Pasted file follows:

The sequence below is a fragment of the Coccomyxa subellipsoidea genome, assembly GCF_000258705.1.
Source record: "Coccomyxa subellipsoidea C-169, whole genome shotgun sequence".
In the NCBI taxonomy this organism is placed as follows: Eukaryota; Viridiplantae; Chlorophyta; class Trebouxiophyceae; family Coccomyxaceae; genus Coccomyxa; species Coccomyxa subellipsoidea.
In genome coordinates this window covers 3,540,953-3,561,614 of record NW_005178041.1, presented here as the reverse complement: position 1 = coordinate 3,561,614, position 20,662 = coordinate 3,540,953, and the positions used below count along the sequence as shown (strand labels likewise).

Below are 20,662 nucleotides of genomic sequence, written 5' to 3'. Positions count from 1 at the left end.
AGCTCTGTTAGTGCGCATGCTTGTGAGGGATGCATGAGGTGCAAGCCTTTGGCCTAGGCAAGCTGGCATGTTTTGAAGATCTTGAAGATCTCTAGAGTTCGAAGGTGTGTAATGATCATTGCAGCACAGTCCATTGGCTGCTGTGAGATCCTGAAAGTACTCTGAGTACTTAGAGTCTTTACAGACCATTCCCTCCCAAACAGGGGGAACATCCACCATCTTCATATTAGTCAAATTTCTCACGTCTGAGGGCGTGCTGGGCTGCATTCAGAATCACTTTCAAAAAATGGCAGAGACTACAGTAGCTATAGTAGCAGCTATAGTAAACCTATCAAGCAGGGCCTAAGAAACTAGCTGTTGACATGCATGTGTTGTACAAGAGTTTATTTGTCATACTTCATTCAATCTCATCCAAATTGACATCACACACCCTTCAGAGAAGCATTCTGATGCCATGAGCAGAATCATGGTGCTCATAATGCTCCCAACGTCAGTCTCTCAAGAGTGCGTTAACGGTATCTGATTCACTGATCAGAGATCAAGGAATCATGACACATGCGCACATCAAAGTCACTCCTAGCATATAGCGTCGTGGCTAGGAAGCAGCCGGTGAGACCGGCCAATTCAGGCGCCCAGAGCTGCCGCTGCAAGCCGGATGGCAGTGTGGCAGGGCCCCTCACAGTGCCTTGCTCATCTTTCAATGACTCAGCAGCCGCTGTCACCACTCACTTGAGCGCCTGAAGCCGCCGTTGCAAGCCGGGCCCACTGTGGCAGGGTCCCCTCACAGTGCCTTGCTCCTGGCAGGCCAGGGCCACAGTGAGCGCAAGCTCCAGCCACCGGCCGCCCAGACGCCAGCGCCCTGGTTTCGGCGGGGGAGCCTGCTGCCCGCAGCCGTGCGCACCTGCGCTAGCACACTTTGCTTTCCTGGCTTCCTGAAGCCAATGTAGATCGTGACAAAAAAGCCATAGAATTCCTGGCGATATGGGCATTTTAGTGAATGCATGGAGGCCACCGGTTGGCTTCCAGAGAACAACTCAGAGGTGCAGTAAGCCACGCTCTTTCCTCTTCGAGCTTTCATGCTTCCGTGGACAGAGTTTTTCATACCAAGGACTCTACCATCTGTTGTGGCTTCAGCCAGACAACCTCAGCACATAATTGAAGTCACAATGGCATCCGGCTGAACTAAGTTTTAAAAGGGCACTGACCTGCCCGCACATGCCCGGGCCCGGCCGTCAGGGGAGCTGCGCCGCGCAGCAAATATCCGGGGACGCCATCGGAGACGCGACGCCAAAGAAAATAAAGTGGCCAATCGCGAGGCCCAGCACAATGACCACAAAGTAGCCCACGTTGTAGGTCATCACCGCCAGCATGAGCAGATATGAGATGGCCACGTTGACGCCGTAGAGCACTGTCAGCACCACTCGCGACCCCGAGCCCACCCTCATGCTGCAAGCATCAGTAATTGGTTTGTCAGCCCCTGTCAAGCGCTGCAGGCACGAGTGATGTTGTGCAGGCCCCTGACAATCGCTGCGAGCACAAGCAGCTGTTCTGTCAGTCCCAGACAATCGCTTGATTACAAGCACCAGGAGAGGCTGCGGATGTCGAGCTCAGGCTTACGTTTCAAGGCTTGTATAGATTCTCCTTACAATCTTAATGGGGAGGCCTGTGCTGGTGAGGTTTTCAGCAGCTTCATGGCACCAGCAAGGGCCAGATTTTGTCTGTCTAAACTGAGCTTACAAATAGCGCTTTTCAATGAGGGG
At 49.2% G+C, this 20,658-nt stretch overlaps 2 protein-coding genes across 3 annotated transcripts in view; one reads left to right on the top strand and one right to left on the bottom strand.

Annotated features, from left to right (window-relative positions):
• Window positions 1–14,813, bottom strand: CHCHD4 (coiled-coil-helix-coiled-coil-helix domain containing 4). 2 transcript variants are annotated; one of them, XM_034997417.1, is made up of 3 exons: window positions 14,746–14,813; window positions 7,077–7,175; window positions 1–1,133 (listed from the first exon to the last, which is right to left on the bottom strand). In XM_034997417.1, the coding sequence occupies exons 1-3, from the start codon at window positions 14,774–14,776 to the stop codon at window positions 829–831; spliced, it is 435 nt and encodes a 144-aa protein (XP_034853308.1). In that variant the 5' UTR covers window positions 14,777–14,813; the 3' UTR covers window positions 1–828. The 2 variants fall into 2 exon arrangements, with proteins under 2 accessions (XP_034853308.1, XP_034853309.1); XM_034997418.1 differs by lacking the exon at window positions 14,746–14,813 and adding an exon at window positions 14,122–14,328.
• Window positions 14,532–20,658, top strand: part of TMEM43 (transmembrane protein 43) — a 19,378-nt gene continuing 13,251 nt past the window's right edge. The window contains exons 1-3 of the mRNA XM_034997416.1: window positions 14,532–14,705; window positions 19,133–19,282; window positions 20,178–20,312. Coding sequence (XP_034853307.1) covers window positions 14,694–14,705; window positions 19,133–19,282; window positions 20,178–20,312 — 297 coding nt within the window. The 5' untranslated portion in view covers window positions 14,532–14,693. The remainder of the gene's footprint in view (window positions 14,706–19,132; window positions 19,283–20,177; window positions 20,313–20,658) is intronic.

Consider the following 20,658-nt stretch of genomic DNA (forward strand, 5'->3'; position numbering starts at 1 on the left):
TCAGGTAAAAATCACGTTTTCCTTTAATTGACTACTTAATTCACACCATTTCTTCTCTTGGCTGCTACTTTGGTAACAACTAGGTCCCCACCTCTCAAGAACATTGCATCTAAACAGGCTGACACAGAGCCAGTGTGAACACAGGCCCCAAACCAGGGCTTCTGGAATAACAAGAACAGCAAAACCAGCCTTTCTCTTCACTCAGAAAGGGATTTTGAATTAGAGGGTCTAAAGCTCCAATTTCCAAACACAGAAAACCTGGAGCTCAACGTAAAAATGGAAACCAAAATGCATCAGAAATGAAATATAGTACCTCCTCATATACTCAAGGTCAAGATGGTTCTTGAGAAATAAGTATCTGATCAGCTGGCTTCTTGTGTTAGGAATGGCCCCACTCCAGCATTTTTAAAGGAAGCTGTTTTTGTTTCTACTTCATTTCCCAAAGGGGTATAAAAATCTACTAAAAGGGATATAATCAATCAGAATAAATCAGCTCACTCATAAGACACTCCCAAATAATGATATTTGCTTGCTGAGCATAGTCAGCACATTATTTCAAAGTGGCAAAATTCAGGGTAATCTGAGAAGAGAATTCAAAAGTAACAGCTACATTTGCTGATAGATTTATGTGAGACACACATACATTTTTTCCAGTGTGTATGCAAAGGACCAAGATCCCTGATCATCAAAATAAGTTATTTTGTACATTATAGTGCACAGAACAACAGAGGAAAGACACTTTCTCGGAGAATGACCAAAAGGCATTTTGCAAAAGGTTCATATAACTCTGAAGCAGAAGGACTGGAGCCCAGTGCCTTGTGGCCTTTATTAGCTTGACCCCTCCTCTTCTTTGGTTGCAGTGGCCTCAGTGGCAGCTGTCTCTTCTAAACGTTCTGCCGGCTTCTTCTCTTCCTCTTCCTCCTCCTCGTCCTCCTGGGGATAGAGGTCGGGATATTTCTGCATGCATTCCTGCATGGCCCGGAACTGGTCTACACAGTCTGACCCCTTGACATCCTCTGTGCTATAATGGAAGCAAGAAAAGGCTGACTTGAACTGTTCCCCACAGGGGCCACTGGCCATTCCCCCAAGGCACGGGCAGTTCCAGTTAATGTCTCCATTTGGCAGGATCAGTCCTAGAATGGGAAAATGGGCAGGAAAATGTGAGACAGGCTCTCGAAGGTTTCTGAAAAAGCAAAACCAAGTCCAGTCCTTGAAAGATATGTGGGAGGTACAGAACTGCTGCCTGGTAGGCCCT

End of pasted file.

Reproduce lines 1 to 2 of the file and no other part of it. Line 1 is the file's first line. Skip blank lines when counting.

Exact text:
The sequence below is a fragment of the Coccomyxa subellipsoidea genome, assembly GCF_000258705.1.
Source record: "Coccomyxa subellipsoidea C-169, whole genome shotgun sequence".